The gap between the two ended up being enormous on Sunday, with the Broncos holding advantages virtually across the board. McManus made three short field goals, while Graham Gano hit from 39 but had a 44-yarder clang off the upright. The two teams were identical on kickoff returns, with two returns for 21 yards, but there was an enormous gap on punt returns. Jordan Norwood took a punt 61 yards to set up a field goal, while Ginn could only muster 2 yards across six tries.
It was an excellent punting performance from Denver's Britton Colquitt, who pinned Ginn all day and pushed three punts out of bounds. He had seven punts of 44 yards or more, with one 28-yarder in garbage time sullying his numbers. He kept Denver in better field position than its offense implied. That was an advantage on Carolina's Brad Nortman, who had a touchback and a 28-yard punt on that play Norwood nearly took to the house.
3. Fumble luck
It's a word that will make some Broncos fans angry, but luck is part and parcel of any team's path to the championship, and that wasn't any different for Denver on Sunday. It's a little more complicated than saying that fumble recoveries are a 50-50 proposition, but that's close enough to the truth to illuminate just how meaningful and unlikely it was for the Broncos to recover five of the seven fumbles which hit the ground during Super Bowl 50. Forcing fumbles is a skill, as Panthers cornerback Charles Tillman can attest, but the art of recovering fumbles is still a mystery.
Even more important was just how meaningful those fumbles were. The three most valuable fumbles in the game, by far, all went to Denver. That includes the two Miller stripsacks, which resulted in a fumble recovery touchdown and a four-yard drive which produced Denver's other touchdown, as well as the Trevathan recovery of the fumble at the end of T.J. Ward's interception return, which came inside the Denver 10-yard line and would have given the Panthers a first-and-goal situation. The other four recoveries were split evenly and all within 12 yards of midfield. Recovering those three key fumbles was, after accounting for game situation and field position, worth somewhere in the range of 13-14 points for the Broncos.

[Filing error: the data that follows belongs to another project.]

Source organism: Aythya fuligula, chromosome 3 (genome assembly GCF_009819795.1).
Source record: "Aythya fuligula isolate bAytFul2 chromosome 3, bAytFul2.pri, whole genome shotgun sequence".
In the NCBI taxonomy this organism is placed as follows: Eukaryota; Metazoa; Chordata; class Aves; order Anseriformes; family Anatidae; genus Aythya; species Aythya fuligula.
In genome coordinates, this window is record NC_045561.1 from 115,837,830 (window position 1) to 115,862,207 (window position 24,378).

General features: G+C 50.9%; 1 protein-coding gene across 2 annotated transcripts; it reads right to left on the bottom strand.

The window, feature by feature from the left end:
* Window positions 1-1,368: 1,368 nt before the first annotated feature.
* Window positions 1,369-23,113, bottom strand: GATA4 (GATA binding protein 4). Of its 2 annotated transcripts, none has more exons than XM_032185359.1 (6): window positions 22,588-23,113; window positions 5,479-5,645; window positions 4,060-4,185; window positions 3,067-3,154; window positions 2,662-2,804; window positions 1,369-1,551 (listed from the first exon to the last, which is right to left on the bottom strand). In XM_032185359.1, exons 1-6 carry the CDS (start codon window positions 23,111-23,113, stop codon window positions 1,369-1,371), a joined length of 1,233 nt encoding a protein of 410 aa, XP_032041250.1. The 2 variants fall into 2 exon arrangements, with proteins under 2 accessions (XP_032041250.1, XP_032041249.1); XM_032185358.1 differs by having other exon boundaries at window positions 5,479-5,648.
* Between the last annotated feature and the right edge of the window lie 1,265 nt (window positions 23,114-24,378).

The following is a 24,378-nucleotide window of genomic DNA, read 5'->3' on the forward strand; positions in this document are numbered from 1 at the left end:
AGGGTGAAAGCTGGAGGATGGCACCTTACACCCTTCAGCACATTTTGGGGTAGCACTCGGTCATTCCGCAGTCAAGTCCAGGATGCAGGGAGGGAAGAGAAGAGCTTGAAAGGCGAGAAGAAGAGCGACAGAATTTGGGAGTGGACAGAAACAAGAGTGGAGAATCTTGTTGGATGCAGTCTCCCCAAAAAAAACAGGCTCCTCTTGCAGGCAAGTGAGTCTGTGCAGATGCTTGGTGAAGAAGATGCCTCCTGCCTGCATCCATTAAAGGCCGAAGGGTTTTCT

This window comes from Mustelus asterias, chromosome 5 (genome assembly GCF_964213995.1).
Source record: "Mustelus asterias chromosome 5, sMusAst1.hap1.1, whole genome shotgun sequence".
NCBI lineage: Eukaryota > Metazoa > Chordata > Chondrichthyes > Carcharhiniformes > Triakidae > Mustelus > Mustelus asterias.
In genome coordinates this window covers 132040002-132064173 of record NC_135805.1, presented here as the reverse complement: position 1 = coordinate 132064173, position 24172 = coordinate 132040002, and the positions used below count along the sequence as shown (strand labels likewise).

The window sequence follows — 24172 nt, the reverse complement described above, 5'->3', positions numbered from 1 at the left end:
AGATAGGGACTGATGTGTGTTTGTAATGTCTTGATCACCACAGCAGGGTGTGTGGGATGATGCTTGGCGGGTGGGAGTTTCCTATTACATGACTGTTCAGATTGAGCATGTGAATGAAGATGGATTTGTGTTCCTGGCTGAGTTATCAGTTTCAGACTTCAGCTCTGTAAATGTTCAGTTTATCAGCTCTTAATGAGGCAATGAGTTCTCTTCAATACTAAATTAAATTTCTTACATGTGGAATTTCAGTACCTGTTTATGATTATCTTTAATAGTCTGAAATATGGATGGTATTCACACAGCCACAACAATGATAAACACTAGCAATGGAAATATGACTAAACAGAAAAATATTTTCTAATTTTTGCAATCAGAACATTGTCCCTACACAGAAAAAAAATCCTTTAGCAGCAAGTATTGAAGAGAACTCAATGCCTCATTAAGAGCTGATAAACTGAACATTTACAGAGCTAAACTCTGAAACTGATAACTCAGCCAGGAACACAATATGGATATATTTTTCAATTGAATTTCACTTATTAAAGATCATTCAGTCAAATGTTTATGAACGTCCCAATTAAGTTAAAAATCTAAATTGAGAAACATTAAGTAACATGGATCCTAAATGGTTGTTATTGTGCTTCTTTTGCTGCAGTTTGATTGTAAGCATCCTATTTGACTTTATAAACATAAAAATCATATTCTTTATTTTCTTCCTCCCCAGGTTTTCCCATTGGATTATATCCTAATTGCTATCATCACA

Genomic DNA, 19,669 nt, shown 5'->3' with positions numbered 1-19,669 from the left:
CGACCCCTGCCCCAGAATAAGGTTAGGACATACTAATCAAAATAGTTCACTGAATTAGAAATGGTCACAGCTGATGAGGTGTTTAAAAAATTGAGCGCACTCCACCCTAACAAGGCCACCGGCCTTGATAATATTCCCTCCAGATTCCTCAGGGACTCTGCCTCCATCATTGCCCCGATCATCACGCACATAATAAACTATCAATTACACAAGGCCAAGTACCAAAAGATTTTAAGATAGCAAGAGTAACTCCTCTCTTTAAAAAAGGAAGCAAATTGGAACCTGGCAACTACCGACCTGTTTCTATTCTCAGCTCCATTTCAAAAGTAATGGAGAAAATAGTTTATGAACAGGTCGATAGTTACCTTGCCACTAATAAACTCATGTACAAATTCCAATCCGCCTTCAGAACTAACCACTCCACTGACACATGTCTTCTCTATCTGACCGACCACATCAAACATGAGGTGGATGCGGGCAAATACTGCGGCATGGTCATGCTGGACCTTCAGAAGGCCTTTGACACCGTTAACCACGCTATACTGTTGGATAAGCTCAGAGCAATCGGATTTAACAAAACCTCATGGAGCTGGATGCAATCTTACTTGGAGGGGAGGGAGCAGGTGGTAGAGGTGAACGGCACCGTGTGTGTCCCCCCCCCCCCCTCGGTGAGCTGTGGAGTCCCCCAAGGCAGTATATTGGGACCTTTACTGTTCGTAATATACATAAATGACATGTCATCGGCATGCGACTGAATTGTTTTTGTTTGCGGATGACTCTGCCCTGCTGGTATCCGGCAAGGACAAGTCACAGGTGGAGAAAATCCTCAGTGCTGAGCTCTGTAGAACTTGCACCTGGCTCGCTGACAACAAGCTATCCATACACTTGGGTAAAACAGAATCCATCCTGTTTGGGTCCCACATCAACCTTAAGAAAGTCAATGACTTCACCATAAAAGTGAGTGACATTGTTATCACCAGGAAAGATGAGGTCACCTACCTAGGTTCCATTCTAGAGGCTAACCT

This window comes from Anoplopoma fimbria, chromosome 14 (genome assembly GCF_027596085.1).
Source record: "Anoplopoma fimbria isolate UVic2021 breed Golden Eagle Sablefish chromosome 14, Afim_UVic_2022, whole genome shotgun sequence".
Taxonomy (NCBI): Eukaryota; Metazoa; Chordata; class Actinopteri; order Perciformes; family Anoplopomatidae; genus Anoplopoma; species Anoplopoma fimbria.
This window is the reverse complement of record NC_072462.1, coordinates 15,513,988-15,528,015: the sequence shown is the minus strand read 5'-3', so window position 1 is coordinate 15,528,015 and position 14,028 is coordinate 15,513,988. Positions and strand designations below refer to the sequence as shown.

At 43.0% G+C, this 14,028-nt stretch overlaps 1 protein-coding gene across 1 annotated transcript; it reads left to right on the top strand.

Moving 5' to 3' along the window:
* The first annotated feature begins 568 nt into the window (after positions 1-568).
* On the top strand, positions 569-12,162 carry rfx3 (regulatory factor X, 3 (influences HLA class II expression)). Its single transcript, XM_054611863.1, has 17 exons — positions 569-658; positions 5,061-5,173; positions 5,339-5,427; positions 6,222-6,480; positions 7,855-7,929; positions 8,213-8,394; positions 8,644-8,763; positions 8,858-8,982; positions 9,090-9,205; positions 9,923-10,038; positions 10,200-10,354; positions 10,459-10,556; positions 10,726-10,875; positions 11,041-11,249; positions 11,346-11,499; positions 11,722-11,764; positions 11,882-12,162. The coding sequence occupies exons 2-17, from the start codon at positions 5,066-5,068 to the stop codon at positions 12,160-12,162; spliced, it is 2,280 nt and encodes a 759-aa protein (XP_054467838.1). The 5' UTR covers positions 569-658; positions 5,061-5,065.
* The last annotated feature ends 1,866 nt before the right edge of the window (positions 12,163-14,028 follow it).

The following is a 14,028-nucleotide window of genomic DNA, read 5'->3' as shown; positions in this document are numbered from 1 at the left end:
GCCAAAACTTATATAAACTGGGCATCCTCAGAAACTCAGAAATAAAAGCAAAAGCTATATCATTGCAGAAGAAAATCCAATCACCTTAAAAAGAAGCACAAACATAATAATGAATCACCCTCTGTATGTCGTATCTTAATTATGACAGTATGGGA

2. DeMarcus Ware
1. Von Miller
After it all, though, the two most impactful players on the field were the same two guys who dominated the AFC Championship Game. I didn't think that Ware and Miller could come up with something to match their career day against the Patriots two weeks ago, but truthfully, they weren't far off. Ware and Miller combined for six of Denver's 13 knockdowns of Newton. This Broncos pass rush has taken things to a new level when Denver needed them most. Their two most productive pass-rushing days in terms of knockdowns have come during the AFC Championship Game (officially 17 knockdowns) and the Super Bowl (13) after never topping 12 knockdowns in a game during the regular season.
The numbers on Ware and Miller are stupefying.
With Phillips dropping either player into coverage periodically while resting them for Shane Ray, the duo only rushed after Newton together on 16 dropbacks, per ESPN Stats and Information. Those 16 dropbacks did not go well for Cam: they generated four sacks and two forced fumbles, while Newton otherwise went 1-of-12 on those those passes.
Miller, in particular, should be in right tackle Mike Remmers' nightmares for weeks. The Carolina right tackle was overmatched by his occasional assignment, and while the Panthers did move him around a bit as part of an unbalanced line, Remmers was obliterated in pass protection. Again per Stats and Info, when Miller came after Newton from the right side of the line, his 16 rush attempts produced four sacks, two fumbles, and just 3.7 yards per play. Ware finished with four knockdowns as part of a 12-hit, three-game postseason. That's as many as Jerry Hughes had all season, and more than the likes of Brian Orakpo, even over a full season.
At the end of the day, as great as it was to have Phillips around against four limited tackles in pass protection over the last two weeks, as much as it was about finding third down after third down in situations advantageous to a pass rush, as much as they're surrounded by talented defenders, Miller and Ware had to get home. They had to beat the guys across from them over and over again to try and win a Super Bowl. That's exactly what happened. When the Broncos needed their stars, their stars came up with two of the best games of their respective careers. We always think of quarterbacks (or other skill-position players) as the guys who rise to the occasion when their teams need them in the postseason. This time around, it was the pass rushers who came through in the clutch and brought another title to Denver.